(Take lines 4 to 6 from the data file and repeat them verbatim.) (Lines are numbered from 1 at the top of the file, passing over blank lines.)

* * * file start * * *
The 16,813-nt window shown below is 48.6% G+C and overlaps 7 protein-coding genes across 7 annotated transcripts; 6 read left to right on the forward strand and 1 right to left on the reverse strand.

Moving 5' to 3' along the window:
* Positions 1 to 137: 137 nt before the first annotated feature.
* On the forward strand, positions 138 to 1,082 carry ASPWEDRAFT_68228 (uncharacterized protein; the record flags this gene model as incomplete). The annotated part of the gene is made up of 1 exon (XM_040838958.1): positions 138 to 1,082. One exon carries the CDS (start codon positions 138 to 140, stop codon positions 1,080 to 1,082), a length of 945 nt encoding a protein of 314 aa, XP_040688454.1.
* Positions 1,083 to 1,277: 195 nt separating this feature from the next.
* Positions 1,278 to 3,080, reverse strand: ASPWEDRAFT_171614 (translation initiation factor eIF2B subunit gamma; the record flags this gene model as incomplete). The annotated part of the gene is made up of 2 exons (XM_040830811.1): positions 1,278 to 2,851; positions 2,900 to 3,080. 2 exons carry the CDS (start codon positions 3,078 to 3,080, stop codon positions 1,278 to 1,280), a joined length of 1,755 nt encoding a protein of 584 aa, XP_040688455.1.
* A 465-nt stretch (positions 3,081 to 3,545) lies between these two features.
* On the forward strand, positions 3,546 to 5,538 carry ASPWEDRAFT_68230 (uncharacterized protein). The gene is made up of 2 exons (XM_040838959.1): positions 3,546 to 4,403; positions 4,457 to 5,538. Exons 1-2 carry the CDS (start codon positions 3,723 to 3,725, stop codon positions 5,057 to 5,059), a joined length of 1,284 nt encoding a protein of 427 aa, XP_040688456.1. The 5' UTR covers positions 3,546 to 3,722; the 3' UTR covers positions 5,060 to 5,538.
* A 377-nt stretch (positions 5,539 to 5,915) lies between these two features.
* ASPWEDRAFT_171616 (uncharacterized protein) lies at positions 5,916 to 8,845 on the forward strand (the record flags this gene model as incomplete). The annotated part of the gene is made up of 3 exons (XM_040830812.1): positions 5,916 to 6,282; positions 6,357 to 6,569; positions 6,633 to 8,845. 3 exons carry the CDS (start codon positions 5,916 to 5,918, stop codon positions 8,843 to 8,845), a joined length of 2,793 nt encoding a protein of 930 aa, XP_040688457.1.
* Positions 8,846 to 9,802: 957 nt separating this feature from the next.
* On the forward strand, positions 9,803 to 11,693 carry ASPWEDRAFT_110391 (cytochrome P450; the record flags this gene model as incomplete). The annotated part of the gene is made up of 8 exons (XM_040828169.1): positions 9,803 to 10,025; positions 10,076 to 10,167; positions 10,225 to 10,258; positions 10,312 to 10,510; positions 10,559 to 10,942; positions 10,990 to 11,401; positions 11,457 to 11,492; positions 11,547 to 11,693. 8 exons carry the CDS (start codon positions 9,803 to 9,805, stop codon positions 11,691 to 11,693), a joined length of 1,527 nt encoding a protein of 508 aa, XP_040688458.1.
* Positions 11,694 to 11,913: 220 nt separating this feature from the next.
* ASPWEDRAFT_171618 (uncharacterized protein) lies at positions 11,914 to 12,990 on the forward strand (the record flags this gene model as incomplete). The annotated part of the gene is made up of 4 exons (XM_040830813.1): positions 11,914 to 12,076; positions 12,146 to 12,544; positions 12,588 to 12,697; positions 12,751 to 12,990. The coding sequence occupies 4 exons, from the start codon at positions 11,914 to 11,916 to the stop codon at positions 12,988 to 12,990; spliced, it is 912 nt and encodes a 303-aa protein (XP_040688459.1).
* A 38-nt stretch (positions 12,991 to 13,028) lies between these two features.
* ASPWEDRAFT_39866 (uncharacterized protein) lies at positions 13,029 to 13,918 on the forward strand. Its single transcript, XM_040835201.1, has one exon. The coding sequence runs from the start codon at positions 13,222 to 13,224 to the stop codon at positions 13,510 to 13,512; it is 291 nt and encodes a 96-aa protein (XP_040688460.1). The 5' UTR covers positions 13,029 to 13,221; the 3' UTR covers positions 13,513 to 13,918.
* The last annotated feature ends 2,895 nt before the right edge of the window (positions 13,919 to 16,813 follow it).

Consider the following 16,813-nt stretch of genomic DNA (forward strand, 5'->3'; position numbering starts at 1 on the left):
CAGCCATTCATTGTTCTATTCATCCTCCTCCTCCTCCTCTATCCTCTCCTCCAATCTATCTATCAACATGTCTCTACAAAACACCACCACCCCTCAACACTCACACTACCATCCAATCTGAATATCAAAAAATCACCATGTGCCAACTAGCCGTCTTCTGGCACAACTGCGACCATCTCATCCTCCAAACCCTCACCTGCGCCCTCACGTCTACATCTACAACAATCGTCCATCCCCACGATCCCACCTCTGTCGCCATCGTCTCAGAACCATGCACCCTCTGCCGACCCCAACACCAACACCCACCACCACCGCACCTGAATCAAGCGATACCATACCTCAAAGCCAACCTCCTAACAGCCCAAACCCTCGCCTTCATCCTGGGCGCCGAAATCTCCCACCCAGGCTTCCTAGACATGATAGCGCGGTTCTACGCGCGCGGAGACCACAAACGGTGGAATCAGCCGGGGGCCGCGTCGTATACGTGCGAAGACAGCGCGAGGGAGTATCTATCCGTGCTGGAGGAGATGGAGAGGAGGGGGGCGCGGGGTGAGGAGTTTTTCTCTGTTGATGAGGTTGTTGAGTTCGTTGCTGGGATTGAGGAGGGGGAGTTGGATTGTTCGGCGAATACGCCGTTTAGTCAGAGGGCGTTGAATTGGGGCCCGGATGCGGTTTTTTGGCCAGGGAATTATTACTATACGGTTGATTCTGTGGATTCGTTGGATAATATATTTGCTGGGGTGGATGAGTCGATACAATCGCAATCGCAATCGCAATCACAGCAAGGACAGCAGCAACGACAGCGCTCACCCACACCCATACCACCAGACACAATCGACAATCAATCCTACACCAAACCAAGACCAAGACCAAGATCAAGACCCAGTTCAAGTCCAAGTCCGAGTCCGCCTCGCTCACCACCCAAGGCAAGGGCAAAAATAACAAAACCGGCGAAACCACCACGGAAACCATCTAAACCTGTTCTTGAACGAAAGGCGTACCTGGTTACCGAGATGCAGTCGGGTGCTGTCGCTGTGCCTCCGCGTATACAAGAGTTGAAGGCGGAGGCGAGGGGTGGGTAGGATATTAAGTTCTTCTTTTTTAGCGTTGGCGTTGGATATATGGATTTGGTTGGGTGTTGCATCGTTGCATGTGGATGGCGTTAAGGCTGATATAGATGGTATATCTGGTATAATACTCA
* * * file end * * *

* On the forward strand, positions 138 to 1,082 carry ASPWEDRAFT_68228 (uncharacterized protein; the record flags this gene model as incomplete). The annotated part of the gene is made up of 1 exon (XM_040838958.1): positions 138 to 1,082. One exon carries the CDS (start codon positions 138 to 140, stop codon positions 1,080 to 1,082), a length of 945 nt encoding a protein of 314 aa, XP_040688454.1.
* Positions 1,083 to 1,277: 195 nt separating this feature from the next.
* Positions 1,278 to 3,080, reverse strand: ASPWEDRAFT_171614 (translation initiation factor eIF2B subunit gamma; the record flags this gene model as incomplete). The annotated part of the gene is made up of 2 exons (XM_040830811.1): positions 1,278 to 2,851; positions 2,900 to 3,080. 2 exons carry the CDS (start codon positions 3,078 to 3,080, stop codon positions 1,278 to 1,280), a joined length of 1,755 nt encoding a protein of 584 aa, XP_040688455.1.